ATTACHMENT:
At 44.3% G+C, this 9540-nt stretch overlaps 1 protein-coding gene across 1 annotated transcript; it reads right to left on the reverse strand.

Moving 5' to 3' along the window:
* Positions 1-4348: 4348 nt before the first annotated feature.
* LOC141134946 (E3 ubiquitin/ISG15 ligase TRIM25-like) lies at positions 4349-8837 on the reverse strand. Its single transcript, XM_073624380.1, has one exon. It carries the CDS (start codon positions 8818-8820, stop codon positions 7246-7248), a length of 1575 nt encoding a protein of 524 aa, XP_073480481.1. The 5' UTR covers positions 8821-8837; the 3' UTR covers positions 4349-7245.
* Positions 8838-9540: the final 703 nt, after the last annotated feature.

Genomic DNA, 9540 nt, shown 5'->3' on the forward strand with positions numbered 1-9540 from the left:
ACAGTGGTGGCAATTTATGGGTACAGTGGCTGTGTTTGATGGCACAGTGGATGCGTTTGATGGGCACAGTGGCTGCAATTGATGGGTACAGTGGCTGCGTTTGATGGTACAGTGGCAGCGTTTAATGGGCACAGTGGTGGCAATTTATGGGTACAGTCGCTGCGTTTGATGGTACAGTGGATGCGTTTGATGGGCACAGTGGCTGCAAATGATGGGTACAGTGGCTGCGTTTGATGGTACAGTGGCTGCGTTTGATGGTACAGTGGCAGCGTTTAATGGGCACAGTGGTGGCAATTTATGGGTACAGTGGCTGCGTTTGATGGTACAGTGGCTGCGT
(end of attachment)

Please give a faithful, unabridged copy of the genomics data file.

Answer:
At 44.3% G+C, this 9540-nt stretch overlaps 1 protein-coding gene across 1 annotated transcript; it reads right to left on the reverse strand.

Moving 5' to 3' along the window:
* Positions 1-4348: 4348 nt before the first annotated feature.
* LOC141134946 (E3 ubiquitin/ISG15 ligase TRIM25-like) lies at positions 4349-8837 on the reverse strand. Its single transcript, XM_073624380.1, has one exon. It carries the CDS (start codon positions 8818-8820, stop codon positions 7246-7248), a length of 1575 nt encoding a protein of 524 aa, XP_073480481.1. The 5' UTR covers positions 8821-8837; the 3' UTR covers positions 4349-7245.
* Positions 8838-9540: the final 703 nt, after the last annotated feature.

Genomic DNA, 9540 nt, shown 5'->3' on the forward strand with positions numbered 1-9540 from the left:
ACAGTGGTGGCAATTTATGGGTACAGTGGCTGTGTTTGATGGCACAGTGGATGCGTTTGATGGGCACAGTGGCTGCAATTGATGGGTACAGTGGCTGCGTTTGATGGTACAGTGGCAGCGTTTAATGGGCACAGTGGTGGCAATTTATGGGTACAGTCGCTGCGTTTGATGGTACAGTGGATGCGTTTGATGGGCACAGTGGCTGCAAATGATGGGTACAGTGGCTGCGTTTGATGGTACAGTGGCTGCGTTTGATGGTACAGTGGCAGCGTTTAATGGGCACAGTGGTGGCAATTTATGGGTACAGTGGCTGCGTTTGATGGTACAGTGGCTGCGT